Creating a Shoreline Protection Feature- Fall 2017 Internship Post

Hi! I’m Emily Pierce and I’ve been interning at the Coastal Studies Institute with Dr. Lindsay Dubbs this semester. I had a lot of freedom when deciding the focus of my internship and eventually deciding to take on a project with the Pine Island Audubon Sanctuary here on the Outer Banks with the help of the director there Robert Fearn.

My goal was to use natural vegetation from the Pine Island shoreline and create some sort of experimental shoreline protection feature to help prevent erosion at a lower cost than most popular shoreline protection strategies. Because the Pine Island Shoreline is on the

A view of the Pine Island Shoreline

Albermarle Sound with shallow waters and changing wind patterns, the main cause of erosion is the frequently changing water level; in order to target this problem, the first step was to plan and research protection measures that can move with the changing water level.

After a lot of literature review and consultation with Lindsay, I decided to model my project after a floating breakwater structure, but mine would be made out of bundles of natural vegetation like cordgrass. Because there was such little precedent on using bundled vegetation for erosion protection, I also wanted to conduct floatation and decomposition experiments to get an idea of how feasible and long lasting a protection measure like this would be.

A test bundle off the dock at the Coastal Studies Institue

With some help from Lindsay, Lab technicians Claire and Ted, and my peers I was able tocollect cordgrass from Pine Island on several occasions to be used for creating bundles and testing floatation and decomposition over time. The Vegetation was bundled into rolls about 30 centimeters in diameter and 3 meters long using natural twine. Test bundles

Machetes were used to cut large cordgrass stems from Pine Island
Photo by Brett Wells



were placed into the water off the dock at the Coastal Studies to start the floatation study. It became clear that the bundles wouldn’t be able to float for extended periods once being waterlogged, so we decided to add two pool noodles as core for each bundle.

Bundles were placed at two locations on Pine Island, one receiving north eastern winds and the other receiving south western winds, on October 23rd. Bundles were placed using steel stakes and secured with rope so they were able to float. In order to measure the success of the protection measure PVC pipe was also placed in front of and behind the bundles to be used a reference point for measuring sediment accretion. The distance between the bundles and the shoreline was also measured to help provide a reference for determining success of the bundles in preventing erosion.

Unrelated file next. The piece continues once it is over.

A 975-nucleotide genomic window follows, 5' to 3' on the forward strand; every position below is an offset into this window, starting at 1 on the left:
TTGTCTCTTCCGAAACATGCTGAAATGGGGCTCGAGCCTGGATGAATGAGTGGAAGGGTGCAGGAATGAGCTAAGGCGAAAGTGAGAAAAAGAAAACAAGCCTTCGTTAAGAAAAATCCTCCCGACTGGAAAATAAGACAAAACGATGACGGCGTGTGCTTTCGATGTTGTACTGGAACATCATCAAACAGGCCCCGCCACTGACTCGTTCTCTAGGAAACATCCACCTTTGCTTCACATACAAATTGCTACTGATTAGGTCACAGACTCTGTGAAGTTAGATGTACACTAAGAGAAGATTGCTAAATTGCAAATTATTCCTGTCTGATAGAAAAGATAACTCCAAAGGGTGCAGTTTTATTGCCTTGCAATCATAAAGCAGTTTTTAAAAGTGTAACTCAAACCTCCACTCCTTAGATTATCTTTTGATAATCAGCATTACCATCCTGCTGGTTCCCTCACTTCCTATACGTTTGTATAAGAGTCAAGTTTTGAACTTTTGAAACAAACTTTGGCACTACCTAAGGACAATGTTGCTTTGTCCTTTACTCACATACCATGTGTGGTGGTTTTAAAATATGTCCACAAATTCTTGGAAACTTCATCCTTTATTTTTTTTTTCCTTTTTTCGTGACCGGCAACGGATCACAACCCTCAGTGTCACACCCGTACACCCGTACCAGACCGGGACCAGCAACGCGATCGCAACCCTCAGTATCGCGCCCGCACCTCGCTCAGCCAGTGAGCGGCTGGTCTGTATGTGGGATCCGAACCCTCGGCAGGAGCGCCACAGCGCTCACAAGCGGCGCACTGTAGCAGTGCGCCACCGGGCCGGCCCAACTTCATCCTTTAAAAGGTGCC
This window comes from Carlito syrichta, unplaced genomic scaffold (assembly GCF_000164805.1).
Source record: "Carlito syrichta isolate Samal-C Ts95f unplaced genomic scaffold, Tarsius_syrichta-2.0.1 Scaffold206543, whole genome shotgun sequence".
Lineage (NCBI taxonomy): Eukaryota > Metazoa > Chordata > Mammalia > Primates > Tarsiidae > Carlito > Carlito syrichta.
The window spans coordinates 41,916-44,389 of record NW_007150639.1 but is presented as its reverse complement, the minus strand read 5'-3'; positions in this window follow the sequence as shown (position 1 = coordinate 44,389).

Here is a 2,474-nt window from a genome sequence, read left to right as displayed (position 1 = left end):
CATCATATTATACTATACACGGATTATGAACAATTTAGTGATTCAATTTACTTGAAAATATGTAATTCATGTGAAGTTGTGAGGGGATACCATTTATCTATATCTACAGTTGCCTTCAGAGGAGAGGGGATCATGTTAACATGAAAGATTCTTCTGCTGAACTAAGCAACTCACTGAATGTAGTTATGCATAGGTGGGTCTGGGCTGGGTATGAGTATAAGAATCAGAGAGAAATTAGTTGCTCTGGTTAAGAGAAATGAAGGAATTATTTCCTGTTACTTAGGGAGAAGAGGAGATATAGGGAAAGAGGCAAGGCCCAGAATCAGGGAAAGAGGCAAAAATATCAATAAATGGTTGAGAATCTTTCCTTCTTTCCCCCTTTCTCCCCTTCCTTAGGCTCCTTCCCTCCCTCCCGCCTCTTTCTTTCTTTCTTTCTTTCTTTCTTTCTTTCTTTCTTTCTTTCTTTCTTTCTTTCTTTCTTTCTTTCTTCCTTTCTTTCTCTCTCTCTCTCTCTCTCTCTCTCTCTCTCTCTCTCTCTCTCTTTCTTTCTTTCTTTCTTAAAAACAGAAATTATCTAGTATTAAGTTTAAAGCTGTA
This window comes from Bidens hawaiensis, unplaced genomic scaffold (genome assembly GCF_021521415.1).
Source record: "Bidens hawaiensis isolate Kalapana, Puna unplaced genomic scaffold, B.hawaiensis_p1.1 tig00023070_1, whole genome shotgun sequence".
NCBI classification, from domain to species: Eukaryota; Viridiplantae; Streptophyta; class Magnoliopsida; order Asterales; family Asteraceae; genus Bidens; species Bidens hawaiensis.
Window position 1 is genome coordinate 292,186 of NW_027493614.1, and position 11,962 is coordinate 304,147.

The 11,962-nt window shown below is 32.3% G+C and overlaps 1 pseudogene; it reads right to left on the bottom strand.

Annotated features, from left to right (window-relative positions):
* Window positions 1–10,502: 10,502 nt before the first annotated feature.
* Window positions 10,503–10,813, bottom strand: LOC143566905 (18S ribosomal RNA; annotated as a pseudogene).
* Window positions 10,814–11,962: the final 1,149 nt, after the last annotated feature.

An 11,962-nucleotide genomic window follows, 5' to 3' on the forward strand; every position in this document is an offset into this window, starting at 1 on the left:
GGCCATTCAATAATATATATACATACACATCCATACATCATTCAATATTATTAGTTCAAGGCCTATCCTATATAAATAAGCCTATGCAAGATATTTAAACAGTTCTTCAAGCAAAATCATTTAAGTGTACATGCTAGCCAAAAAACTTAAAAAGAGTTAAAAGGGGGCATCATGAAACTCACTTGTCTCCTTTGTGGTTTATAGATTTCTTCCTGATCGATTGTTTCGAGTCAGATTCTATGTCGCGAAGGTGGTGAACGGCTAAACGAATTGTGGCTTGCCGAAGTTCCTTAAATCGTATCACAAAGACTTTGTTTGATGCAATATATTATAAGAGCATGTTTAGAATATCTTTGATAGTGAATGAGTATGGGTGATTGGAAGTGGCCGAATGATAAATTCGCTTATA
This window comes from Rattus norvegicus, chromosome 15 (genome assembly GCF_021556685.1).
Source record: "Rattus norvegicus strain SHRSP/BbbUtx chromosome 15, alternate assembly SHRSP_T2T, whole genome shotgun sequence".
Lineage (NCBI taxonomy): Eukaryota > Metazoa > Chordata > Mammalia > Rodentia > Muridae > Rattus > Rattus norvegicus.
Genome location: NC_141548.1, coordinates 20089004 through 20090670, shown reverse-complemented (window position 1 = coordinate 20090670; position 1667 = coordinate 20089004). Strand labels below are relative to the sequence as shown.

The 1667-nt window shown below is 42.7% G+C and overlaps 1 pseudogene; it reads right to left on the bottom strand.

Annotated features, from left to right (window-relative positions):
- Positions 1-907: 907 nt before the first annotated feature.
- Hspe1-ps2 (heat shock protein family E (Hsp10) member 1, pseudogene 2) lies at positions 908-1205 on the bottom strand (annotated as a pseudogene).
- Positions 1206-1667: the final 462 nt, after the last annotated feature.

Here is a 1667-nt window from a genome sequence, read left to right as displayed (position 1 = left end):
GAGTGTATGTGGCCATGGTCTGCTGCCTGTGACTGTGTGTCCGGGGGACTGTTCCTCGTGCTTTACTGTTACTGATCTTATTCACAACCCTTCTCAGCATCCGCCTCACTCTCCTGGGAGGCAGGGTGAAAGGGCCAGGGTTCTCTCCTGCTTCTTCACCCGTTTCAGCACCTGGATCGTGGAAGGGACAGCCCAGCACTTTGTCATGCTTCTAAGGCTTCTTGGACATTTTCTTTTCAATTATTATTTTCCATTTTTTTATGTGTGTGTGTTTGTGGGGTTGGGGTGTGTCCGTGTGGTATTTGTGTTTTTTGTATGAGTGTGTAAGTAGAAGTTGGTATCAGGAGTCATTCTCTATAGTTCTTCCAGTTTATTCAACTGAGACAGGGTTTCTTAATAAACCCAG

Samples for the decomposition study placed in a shaker bath simulating water movement of the natural sound system

When the bundles were placed at Pine Island, water was also collected from the sound to be used in the decomposition study. In order to determine how long the grass can function and what it produces as it decomposes, subsamples of cordgrass in sound water, just sound water, and distilled water were placed in separate glass containers and subjected to environmental conditions using an incubator. Small amounts from each sample are being filtered periodically to get data on total organic carbon and chlorophyll A.

While its likely that I won’t be able to make far reaching conclusion on the success of using vegetation bundles as a shoreline protection measure before the semester ends, my project does represent a unique approach that could provide some interesting information for the future of shoreline protection.

I’d like to extend a big thanks to Lindsay for not only hoping to guide me through this project, but also for introducing me to joys of field research and the beauty of an imperfect process from start to finish. While it of course comes with frustration, working on something that has little prior research or application is absolutely an exciting experience that I’m ever grateful for.




The First Birthday and a Trip to the Dismal Swamp

This week was quite eventful. We started the week with internships on Monday during which some people got to sit in on a court case, help recover baby sea turtle nests, or participate in discussion about zoning and town planning. On Tuesday we had a full day of classes, including a class outside learning about different marsh systems. Towards the end of the week, we had our first birthday at the field site, shoutout to Emily Inkrote, and we made a trip to the Great Dismal Swamp with a few special guests.

Emily Inkrote turned twenty on Thursday, so of course we had to celebrate. Since it was the first birthday in the program, we had to go all out to celebrate. We made dozens of signs to hang around the house and at her desk, we decorated her car with lots of streamers and balloons, and we made a giant cookie cake. Everybody had a great time putting together a surprise for Emily and at the end of the day we made our weekly trip to Food Dudes Kitchen where we indulged in taco Thursday.

Decorating a cake for the festivities

On Friday, we made the journey to the Great Dismal Swamp in Virginia to take a scenic kayak tour with Bland Simpson and Rachel Willis from UNC. Another Rachel from the community garden we spend time at joined us as well with her husband. Our trip lasted about five hours and took us through a really interesting ecosystem. It was a good end to the week.

A view from the kayak